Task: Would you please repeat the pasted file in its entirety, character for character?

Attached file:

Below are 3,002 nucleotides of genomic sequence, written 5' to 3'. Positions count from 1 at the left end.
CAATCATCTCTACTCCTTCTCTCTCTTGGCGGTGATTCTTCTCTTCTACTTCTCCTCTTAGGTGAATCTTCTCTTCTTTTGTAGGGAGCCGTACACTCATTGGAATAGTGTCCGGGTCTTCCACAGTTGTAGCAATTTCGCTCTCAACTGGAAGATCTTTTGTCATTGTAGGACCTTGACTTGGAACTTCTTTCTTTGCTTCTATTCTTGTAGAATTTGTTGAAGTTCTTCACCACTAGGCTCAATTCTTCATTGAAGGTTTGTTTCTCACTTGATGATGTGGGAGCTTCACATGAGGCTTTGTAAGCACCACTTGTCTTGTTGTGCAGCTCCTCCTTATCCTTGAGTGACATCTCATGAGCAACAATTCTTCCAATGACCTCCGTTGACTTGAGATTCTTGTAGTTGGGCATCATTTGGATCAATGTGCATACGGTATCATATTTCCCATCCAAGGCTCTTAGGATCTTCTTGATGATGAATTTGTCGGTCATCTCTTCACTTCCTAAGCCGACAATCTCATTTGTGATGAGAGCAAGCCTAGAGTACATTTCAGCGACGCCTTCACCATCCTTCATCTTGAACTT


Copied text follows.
Below are 3,002 nucleotides of genomic sequence, written 5' to 3'. Positions count from 1 at the left end.
CAATCATCTCTACTCCTTCTCTCTCTTGGCGGTGATTCTTCTCTTCTACTTCTCCTCTTAGGTGAATCTTCTCTTCTTTTGTAGGGAGCCGTACACTCATTGGAATAGTGTCCGGGTCTTCCACAGTTGTAGCAATTTCGCTCTCAACTGGAAGATCTTTTGTCATTGTAGGACCTTGACTTGGAACTTCTTTCTTTGCTTCTATTCTTGTAGAATTTGTTGAAGTTCTTCACCACTAGGCTCAATTCTTCATTGAAGGTTTGTTTCTCACTTGATGATGTGGGAGCTTCACATGAGGCTTTGTAAGCACCACTTGTCTTGTTGTGCAGCTCCTCCTTATCCTTGAGTGACATCTCATGAGCAACAATTCTTCCAATGACCTCCGTTGACTTGAGATTCTTGTAGTTGGGCATCATTTGGATCAATGTGCATACGGTATCATATTTCCCATCCAAGGCTCTTAGGATCTTCTTGATGATGAATTTGTCGGTCATCTCTTCACTTCCTAAGCCGACAATCTCATTTGTGATGAGAGCAAGCCTAGAGTACATTTCAGCGACGCCTTCACCATCCTTCATCTTGAACTT